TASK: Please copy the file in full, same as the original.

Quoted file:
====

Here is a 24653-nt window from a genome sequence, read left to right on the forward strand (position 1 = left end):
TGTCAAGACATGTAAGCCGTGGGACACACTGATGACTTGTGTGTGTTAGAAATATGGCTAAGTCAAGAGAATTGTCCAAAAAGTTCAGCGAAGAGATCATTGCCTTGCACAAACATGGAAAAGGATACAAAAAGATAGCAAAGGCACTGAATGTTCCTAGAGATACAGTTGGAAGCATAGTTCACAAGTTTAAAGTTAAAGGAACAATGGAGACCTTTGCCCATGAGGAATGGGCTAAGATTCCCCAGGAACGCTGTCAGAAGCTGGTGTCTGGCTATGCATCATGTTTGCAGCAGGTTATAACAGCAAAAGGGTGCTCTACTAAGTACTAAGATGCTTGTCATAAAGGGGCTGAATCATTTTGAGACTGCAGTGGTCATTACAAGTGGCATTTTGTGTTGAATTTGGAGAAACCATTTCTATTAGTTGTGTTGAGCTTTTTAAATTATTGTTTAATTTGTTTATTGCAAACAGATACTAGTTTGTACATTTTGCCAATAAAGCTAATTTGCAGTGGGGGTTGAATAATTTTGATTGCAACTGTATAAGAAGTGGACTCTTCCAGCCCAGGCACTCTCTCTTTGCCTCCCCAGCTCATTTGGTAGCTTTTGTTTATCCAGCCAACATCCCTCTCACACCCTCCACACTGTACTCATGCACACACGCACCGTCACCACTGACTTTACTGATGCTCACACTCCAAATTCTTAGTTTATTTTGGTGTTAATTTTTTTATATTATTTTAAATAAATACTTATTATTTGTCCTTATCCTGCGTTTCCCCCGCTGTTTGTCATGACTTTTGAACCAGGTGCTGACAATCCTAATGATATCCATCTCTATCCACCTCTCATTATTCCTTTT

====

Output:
Here is a 24653-nt window from a genome sequence, read left to right on the forward strand (position 1 = left end):
TGTCAAGACATGTAAGCCGTGGGACACACTGATGACTTGTGTGTGTTAGAAATATGGCTAAGTCAAGAGAATTGTCCAAAAAGTTCAGCGAAGAGATCATTGCCTTGCACAAACATGGAAAAGGATACAAAAAGATAGCAAAGGCACTGAATGTTCCTAGAGATACAGTTGGAAGCATAGTTCACAAGTTTAAAGTTAAAGGAACAATGGAGACCTTTGCCCATGAGGAATGGGCTAAGATTCCCCAGGAACGCTGTCAGAAGCTGGTGTCTGGCTATGCATCATGTTTGCAGCAGGTTATAACAGCAAAAGGGTGCTCTACTAAGTACTAAGATGCTTGTCATAAAGGGGCTGAATCATTTTGAGACTGCAGTGGTCATTACAAGTGGCATTTTGTGTTGAATTTGGAGAAACCATTTCTATTAGTTGTGTTGAGCTTTTTAAATTATTGTTTAATTTGTTTATTGCAAACAGATACTAGTTTGTACATTTTGCCAATAAAGCTAATTTGCAGTGGGGGTTGAATAATTTTGATTGCAACTGTATAAGAAGTGGACTCTTCCAGCCCAGGCACTCTCTCTTTGCCTCCCCAGCTCATTTGGTAGCTTTTGTTTATCCAGCCAACATCCCTCTCACACCCTCCACACTGTACTCATGCACACACGCACCGTCACCACTGACTTTACTGATGCTCACACTCCAAATTCTTAGTTTATTTTGGTGTTAATTTTTTTATATTATTTTAAATAAATACTTATTATTTGTCCTTATCCTGCGTTTCCCCCGCTGTTTGTCATGACTTTTGAACCAGGTGCTGACAATCCTAATGATATCCATCTCTATCCACCTCTCATTATTCCTTTT